A US judge has ordered Martin Shkreli to return 64.6 million US dollars (£47 million) in profits he and his company reaped from inflating the price of a life-saving drug and barred him from participating in the pharmaceutical industry for the rest of his life.
The ruling by US District Judge Denise Cote came several weeks after a seven-day bench trial in December.
The Federal Trade Commission and seven states brought the case in 2020 against the man dubbed in the media as “Pharma Bro”.
Shkreli was CEO of Turing Pharmaceuticals — later Vyera — when it jacked up the price of Daraprim from 13.50 dollars to 750 dollars per pill, after obtaining exclusive rights to the decades-old drug in 2015.
It treats a rare parasitic disease that strikes pregnant women, cancer patients and Aids patients.
He defended the decision as capitalism at work and said insurance and other programmes ensured that people who need Daraprim would ultimately get it.
But the move sparked outrage from medical centres to Congress to the 2016 presidential campaign trail, where Hillary Clinton termed it price-gouging and future president Donald Trump called Shkreli “a spoiled brat”.
Shkreli eventually offered hospitals half off — still amounting to a 2,500% increase. But patients normally take most of the weeks-long treatment after returning home, so they and their insurers still faced the 750 dollars-a-pill price.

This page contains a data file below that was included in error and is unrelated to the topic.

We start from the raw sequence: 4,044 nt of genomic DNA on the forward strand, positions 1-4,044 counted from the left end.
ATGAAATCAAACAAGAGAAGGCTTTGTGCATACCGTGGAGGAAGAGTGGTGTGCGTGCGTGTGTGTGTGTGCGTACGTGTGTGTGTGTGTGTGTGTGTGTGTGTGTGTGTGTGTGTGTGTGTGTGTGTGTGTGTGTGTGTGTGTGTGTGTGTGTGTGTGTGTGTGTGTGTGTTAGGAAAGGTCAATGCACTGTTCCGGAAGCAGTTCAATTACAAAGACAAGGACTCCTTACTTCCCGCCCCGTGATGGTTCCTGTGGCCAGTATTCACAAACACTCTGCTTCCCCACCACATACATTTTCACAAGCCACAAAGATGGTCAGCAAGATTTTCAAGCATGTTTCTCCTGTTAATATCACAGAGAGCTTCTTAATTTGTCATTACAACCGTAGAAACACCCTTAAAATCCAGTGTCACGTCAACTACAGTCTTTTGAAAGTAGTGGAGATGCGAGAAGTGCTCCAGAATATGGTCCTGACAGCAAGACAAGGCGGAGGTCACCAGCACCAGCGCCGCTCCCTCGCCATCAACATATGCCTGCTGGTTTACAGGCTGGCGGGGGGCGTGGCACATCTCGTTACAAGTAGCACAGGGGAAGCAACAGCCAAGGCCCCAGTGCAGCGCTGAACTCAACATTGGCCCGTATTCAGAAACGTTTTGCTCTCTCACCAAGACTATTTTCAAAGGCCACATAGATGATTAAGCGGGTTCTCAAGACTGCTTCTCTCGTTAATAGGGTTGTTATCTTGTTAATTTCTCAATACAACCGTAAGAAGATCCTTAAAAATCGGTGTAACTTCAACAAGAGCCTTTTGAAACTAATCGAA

He resigned as Turing’s CEO in 2015, a day after he was arrested on securities fraud charges related to hedge funds he ran before getting into the pharmaceuticals industry. He was convicted and is serving a seven-year prison sentence.
Vyera Pharmaceuticals LLC was sued in federal court in New York by the FTC and seven states: New York, California, Illinois, North Carolina, Ohio, Pennsylvania and Virginia.
They alleged that Vyera hiked the price of Daraprim and illegally created “a web of anticompetitive restrictions” to prevent other companies from creating cheaper generic versions by, among other things, blocking their access to a key ingredient for the medication and to data the companies would want to evaluate the drug’s market potential.
Vyera and its parent company, Phoenixus AG, settled last month, agreeing to provide up to 40 million dollars in relief over 10 years to consumers and to make Daraprim available to any potential generic competitor at the cost of producing the drug.
Former Vyera CEO Kevin Mulleady agreed to pay 250,000 dollars if he violates the settlement, which barred him from working for a pharmaceutical company for seven years.
Shkreli proceeded to trial.